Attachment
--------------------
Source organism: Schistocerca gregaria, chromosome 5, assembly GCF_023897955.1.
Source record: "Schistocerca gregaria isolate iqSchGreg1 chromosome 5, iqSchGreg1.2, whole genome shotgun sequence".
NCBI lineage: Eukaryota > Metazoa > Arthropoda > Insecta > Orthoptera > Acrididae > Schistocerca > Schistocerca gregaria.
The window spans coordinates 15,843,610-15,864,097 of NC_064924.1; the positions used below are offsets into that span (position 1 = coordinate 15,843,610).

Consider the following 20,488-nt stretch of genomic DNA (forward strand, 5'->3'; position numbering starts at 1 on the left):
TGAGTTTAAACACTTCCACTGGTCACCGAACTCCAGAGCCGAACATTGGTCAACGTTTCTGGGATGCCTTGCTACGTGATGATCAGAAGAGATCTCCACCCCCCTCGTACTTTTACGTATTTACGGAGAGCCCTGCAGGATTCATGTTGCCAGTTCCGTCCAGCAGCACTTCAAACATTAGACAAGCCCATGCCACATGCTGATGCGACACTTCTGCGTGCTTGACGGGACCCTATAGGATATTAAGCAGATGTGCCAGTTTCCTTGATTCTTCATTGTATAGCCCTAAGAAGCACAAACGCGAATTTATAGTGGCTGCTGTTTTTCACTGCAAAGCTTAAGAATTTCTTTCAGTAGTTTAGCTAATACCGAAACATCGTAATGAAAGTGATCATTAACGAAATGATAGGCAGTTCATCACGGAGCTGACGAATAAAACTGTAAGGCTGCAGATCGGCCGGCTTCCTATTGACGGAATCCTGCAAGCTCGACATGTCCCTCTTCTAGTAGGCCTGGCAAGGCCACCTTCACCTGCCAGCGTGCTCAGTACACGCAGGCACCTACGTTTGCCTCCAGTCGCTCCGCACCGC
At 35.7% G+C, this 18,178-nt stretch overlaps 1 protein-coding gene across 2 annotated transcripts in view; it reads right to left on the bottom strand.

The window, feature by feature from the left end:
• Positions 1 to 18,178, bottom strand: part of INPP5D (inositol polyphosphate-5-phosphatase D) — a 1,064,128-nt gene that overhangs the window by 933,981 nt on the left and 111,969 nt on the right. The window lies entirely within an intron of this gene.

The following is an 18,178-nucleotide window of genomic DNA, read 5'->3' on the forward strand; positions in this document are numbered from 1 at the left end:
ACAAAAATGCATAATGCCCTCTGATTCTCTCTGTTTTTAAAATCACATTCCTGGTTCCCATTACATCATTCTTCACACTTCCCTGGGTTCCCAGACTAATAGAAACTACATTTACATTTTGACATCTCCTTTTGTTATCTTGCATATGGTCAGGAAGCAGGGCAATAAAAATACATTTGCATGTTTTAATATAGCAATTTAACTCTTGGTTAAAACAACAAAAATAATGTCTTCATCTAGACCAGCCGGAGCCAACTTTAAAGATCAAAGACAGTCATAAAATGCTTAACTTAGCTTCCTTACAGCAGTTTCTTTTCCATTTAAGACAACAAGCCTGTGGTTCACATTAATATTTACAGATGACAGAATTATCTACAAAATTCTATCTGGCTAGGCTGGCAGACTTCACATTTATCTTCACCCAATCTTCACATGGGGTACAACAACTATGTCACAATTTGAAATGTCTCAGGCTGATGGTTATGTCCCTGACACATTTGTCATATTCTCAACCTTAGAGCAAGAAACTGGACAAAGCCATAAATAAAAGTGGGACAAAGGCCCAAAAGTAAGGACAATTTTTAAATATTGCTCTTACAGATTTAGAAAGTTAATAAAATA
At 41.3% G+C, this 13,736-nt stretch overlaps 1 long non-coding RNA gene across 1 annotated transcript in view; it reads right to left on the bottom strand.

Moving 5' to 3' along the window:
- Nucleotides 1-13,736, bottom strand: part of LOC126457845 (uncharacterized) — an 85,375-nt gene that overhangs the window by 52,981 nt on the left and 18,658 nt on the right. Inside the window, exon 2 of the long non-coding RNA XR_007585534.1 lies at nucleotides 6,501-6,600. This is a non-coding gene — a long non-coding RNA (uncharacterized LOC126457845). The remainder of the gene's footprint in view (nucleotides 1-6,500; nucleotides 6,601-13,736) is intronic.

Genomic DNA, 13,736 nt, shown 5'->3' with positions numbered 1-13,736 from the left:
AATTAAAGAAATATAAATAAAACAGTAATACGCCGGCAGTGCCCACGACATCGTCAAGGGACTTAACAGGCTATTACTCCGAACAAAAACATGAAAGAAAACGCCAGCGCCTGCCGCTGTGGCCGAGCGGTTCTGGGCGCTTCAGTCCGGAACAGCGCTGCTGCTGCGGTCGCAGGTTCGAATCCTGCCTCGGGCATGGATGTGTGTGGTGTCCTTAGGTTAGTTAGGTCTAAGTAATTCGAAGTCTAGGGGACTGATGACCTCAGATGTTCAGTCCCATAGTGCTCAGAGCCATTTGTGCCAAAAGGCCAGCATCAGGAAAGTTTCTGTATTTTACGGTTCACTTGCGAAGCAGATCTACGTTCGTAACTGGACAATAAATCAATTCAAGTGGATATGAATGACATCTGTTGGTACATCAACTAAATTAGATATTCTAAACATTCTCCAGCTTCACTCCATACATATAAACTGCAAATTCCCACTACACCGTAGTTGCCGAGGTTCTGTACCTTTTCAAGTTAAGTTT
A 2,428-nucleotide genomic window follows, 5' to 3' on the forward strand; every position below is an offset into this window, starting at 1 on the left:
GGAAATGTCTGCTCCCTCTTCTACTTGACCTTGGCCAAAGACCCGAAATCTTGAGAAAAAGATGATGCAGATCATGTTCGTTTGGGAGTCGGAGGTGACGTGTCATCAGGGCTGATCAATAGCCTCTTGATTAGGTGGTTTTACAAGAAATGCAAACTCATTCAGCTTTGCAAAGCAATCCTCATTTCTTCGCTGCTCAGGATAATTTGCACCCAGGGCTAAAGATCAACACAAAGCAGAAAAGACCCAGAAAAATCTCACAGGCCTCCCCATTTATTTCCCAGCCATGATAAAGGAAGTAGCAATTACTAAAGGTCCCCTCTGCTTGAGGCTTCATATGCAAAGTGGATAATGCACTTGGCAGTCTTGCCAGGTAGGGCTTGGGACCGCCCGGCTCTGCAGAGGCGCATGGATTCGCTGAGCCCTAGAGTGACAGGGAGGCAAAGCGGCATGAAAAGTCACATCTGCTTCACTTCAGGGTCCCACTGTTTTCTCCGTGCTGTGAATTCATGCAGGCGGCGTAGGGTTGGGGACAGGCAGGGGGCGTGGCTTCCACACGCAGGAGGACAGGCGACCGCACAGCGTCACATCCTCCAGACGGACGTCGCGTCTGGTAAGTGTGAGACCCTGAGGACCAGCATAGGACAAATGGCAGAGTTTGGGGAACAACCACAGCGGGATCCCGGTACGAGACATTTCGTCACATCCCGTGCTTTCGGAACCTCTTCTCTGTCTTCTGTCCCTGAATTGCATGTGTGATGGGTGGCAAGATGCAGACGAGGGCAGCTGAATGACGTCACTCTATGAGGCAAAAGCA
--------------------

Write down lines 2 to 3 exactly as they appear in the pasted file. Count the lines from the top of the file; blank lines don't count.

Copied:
Source record: "Schistocerca gregaria isolate iqSchGreg1 chromosome 5, iqSchGreg1.2, whole genome shotgun sequence".
NCBI lineage: Eukaryota > Metazoa > Arthropoda > Insecta > Orthoptera > Acrididae > Schistocerca > Schistocerca gregaria.